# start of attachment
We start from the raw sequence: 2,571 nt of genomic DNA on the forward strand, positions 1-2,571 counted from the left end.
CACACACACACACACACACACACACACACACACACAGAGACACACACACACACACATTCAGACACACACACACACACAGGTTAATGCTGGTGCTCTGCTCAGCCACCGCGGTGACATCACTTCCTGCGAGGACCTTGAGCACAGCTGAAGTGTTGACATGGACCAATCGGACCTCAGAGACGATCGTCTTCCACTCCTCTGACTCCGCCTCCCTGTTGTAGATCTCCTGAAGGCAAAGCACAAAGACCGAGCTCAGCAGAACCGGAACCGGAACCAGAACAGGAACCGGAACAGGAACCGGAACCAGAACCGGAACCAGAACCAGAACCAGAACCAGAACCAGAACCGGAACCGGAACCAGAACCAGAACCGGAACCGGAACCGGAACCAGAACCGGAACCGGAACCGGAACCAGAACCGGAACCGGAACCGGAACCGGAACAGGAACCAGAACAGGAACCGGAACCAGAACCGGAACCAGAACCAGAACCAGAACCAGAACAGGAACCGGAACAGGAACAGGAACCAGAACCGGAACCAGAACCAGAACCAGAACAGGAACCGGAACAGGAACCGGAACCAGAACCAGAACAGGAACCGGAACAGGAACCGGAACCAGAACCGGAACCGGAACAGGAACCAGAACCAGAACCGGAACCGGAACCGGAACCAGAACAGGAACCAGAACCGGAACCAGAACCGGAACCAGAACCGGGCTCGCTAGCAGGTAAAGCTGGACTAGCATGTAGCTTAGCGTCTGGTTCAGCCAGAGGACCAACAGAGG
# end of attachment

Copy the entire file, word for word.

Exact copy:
We start from the raw sequence: 2,571 nt of genomic DNA on the forward strand, positions 1-2,571 counted from the left end.
CACACACACACACACACACACACACACACACACACAGAGACACACACACACACACATTCAGACACACACACACACACAGGTTAATGCTGGTGCTCTGCTCAGCCACCGCGGTGACATCACTTCCTGCGAGGACCTTGAGCACAGCTGAAGTGTTGACATGGACCAATCGGACCTCAGAGACGATCGTCTTCCACTCCTCTGACTCCGCCTCCCTGTTGTAGATCTCCTGAAGGCAAAGCACAAAGACCGAGCTCAGCAGAACCGGAACCGGAACCAGAACAGGAACCGGAACAGGAACCGGAACCAGAACCGGAACCAGAACCAGAACCAGAACCAGAACCAGAACCGGAACCGGAACCAGAACCAGAACCGGAACCGGAACCGGAACCAGAACCGGAACCGGAACCGGAACCAGAACCGGAACCGGAACCGGAACCGGAACAGGAACCAGAACAGGAACCGGAACCAGAACCGGAACCAGAACCAGAACCAGAACCAGAACAGGAACCGGAACAGGAACAGGAACCAGAACCGGAACCAGAACCAGAACCAGAACAGGAACCGGAACAGGAACCGGAACCAGAACCAGAACAGGAACCGGAACAGGAACCGGAACCAGAACCGGAACCGGAACAGGAACCAGAACCAGAACCGGAACCGGAACCGGAACCAGAACAGGAACCAGAACCGGAACCAGAACCGGAACCAGAACCGGGCTCGCTAGCAGGTAAAGCTGGACTAGCATGTAGCTTAGCGTCTGGTTCAGCCAGAGGACCAACAGAGG